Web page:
# load meuse river outlines
# create spatial object to create spplot
sp_meuse <- df_meuse
coordinates(sp_meuse) <- ~ locs
# visualize log Cadmium measurements along river
  sp_meuse, zcol = "l_cad", main = "Meuse River and Log Cadmium Measurements"
  ) + latticeExtra::layer(panel.lines(meuse.riv))

Generally, the values for l_cad are highest close to the river Meuse. However, there is some spatial structure comparing the center of all observations to the Northern part. Therefore, we expect the dist covariate to be an important regressor. Omitting the spatial structure, we can also look at a pairs plot.


Indeed, we note linear relationships between l_cad on the one hand and elev as well as dist on the other hand. Further, when lime is equal to 1, i.e., there is lime present in the soil, the Cadmium measurements are higher.

Linear Model

As a baseline, we start with a linear model:

fit_lm <- lm(l_cad ~ ., data = df_meuse)

The residual analysis shows:

oldpar <- par(mfrow = c(1, 2))
plot(fit_lm, which = 1:2)

The spatial distribution of the residuals is the following:

# add residuals to spatial object
sp_meuse$res_lm <- resid(fit_lm)
# visualize linear model residuals along river
spplot(sp_meuse, zcol = "res_lm",
     main = "Meuse River and Residuals of Linear Model"
  ) + latticeExtra::layer(panel.lines(meuse.riv))

One can observe that there is a spatial structure in the residuals. This motivates us to use an SVC model.

SVC Model

The call to estimate the SVC model is again quite similar to the lm() call from above. However, we specify further arguments for the MLE using the control argument. First, we are using an optimization over the profiled likelihood (profileLik = TRUE) and second, we apply parameter scaling (parscale = TRUE) in the numeric optimization. Please check the corresponding help file help("SVC_mle_control") for more details.

fit_svc <- SVC_mle(l_cad ~ ., data = df_meuse, locs = locs,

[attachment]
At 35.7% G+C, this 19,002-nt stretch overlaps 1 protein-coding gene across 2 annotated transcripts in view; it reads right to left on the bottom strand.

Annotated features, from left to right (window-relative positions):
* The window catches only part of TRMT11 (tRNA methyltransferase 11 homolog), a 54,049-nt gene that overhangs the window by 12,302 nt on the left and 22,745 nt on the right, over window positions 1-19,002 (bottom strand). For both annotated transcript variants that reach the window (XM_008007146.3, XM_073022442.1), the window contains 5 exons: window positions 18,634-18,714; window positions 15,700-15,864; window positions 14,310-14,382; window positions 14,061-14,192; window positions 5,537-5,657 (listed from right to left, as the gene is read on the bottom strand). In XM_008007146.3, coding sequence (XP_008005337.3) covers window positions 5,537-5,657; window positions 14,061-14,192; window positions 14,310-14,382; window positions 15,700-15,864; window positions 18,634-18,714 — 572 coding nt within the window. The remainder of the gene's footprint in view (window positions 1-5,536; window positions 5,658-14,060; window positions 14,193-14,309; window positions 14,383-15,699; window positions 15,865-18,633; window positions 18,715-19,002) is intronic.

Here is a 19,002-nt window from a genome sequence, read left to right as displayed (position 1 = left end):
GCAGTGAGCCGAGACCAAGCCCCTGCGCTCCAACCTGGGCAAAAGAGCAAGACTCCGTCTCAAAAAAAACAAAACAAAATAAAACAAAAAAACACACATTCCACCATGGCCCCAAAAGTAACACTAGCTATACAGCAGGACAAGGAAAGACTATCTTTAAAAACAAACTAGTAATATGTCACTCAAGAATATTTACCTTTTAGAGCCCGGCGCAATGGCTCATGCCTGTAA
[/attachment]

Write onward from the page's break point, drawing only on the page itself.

control = SVC_mle_control(
                     profileLik = TRUE, 
                     parscale = TRUE

The obtained mean coefficient values of the linear and SVC model are quite similar, but this does not come as a surprise.

  round(cbind(`linear` = coef(fit_lm), `SVC`= coef(fit_svc)), 3)


Additionally to the meuse data the sp package also contains another data set called meuse.grid that contains a 40 by 40 meter spaced grid of the entire study area along the Meuse river. We can use the locations to predict the SVCs. However, the covariates elev and lime are missing. Therefore, we cannot predict the response. Again, the fitted SVC values are only the deviations from the mean. We observe that the SVC for elev is in fact constant.

# study area
# prediction
df_svc_pred <- predict(fit_svc, newlocs = as.matrix(meuse.grid[, c("x", "y")]))
colnames(df_svc_pred)[1:4] <- c("Intercept", "dist", "lime", "elev")

The attentive reader might have noticed that the elev column only contains 0. Therefore, there are no deviations and the respective coefficient is constant and our method is capable to estimate constant coefficients within the MLE. There exists a selection method to not only select the varying coefficients, but to also select the mean value, i.e., the fixed effect. Please refer to Dambon et al. (2022b) for further information.


SVC models are a powerful tool to analyze spatial data. With the R package varycoef, we provide an accessible and easy way to apply GP-based SVC models that is very close to the classical lm experience. If you have further questions or issues, please visit our Github repository.


Dambon, J. A., Sigrist, F., Furrer, R. (2021) Maximum likelihood estimation of spatially varying coefficient models for large data with an application to real estate price prediction, Spatial Statistics, 41 (100470). doi:10.1016/j.spasta.2020.100470

Dambon, J.A., Fahrländer, S.S., Karlen, S. et al. (2022a) Examining the vintage effect in hedonic pricing using spatially varying coefficients models: a case study of single-family houses in the Canton of Zurich, Swiss Journal Economics Statistics 158(2). doi:10.1186/s41937-021-00080-2

Dambon, J. A., Sigrist, F., Furrer, R. (2022b) Joint variable selection of both fixed and random effects for Gaussian process-based spatially varying coefficient models, International Journal of Geographical Information Science doi:10.1080/13658816.2022.2097684

Furrer, R. (2022) Modeling Dependent Data, Lecture notes accessed on August 15, 2022

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varycoef documentation built on Sept. 18, 2022, 1:07 a.m.